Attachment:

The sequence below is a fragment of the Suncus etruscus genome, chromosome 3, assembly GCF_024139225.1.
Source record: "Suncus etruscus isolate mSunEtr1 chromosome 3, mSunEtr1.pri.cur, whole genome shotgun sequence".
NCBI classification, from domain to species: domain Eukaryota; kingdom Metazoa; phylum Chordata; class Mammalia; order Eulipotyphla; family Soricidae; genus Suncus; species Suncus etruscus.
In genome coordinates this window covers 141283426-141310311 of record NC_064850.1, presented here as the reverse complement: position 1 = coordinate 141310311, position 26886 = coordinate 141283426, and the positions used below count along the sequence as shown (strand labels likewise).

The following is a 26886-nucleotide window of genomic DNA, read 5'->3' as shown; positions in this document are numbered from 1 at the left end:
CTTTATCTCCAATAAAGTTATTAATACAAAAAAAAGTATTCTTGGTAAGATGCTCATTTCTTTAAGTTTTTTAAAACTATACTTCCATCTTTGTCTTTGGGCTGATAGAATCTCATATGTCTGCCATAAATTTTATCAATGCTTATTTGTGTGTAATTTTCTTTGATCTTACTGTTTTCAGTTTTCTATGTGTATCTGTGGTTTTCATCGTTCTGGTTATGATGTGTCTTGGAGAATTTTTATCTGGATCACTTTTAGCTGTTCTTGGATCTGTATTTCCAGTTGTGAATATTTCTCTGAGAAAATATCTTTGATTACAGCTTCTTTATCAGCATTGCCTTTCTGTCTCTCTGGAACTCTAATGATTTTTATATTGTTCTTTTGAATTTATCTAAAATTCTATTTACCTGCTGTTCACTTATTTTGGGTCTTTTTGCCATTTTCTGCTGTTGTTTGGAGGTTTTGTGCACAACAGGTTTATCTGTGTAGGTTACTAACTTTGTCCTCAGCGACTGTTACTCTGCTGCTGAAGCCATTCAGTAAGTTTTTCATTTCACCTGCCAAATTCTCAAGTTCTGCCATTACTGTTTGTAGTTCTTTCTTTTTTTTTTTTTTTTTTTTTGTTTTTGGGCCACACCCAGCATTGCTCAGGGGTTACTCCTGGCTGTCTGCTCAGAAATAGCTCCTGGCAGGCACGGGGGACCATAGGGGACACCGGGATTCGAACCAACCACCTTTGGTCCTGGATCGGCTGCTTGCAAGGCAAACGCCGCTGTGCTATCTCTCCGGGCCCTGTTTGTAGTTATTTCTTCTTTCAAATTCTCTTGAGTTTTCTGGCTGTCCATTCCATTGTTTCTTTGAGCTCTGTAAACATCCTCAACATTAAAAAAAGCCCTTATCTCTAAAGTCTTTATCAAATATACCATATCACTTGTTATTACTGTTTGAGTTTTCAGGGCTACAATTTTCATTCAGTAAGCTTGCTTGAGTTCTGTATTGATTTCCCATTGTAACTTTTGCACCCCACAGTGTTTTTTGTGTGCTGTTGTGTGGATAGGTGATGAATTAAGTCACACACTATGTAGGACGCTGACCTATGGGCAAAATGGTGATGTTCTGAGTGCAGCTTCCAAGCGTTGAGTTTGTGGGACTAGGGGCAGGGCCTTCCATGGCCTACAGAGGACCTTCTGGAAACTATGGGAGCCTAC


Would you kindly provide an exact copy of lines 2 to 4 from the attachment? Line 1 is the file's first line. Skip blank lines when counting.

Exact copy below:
Source record: "Suncus etruscus isolate mSunEtr1 chromosome 3, mSunEtr1.pri.cur, whole genome shotgun sequence".
NCBI classification, from domain to species: domain Eukaryota; kingdom Metazoa; phylum Chordata; class Mammalia; order Eulipotyphla; family Soricidae; genus Suncus; species Suncus etruscus.
In genome coordinates this window covers 141283426-141310311 of record NC_064850.1, presented here as the reverse complement: position 1 = coordinate 141310311, position 26886 = coordinate 141283426, and the positions used below count along the sequence as shown (strand labels likewise).